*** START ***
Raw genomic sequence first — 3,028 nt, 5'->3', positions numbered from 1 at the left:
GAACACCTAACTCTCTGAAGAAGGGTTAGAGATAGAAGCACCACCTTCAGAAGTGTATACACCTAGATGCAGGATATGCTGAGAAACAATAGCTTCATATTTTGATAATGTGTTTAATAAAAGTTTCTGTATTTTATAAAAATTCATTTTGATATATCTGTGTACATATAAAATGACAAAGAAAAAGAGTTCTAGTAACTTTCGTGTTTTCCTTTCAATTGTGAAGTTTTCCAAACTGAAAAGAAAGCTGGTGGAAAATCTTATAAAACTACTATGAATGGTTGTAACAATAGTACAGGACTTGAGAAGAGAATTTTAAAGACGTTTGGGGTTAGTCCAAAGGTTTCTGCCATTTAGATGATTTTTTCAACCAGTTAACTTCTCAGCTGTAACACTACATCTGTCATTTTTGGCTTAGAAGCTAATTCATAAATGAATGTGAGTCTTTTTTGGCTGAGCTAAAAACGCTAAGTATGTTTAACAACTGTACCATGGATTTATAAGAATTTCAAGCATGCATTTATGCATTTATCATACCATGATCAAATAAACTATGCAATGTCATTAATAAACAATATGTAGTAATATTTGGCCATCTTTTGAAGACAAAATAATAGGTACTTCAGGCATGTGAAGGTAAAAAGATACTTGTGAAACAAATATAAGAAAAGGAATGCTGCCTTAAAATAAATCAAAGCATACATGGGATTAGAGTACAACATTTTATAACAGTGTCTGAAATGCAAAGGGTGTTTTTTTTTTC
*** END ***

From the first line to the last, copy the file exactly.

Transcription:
Raw genomic sequence first — 3,028 nt, 5'->3', positions numbered from 1 at the left:
GAACACCTAACTCTCTGAAGAAGGGTTAGAGATAGAAGCACCACCTTCAGAAGTGTATACACCTAGATGCAGGATATGCTGAGAAACAATAGCTTCATATTTTGATAATGTGTTTAATAAAAGTTTCTGTATTTTATAAAAATTCATTTTGATATATCTGTGTACATATAAAATGACAAAGAAAAAGAGTTCTAGTAACTTTCGTGTTTTCCTTTCAATTGTGAAGTTTTCCAAACTGAAAAGAAAGCTGGTGGAAAATCTTATAAAACTACTATGAATGGTTGTAACAATAGTACAGGACTTGAGAAGAGAATTTTAAAGACGTTTGGGGTTAGTCCAAAGGTTTCTGCCATTTAGATGATTTTTTCAACCAGTTAACTTCTCAGCTGTAACACTACATCTGTCATTTTTGGCTTAGAAGCTAATTCATAAATGAATGTGAGTCTTTTTTGGCTGAGCTAAAAACGCTAAGTATGTTTAACAACTGTACCATGGATTTATAAGAATTTCAAGCATGCATTTATGCATTTATCATACCATGATCAAATAAACTATGCAATGTCATTAATAAACAATATGTAGTAATATTTGGCCATCTTTTGAAGACAAAATAATAGGTACTTCAGGCATGTGAAGGTAAAAAGATACTTGTGAAACAAATATAAGAAAAGGAATGCTGCCTTAAAATAAATCAAAGCATACATGGGATTAGAGTACAACATTTTATAACAGTGTCTGAAATGCAAAGGGTGTTTTTTTTTTC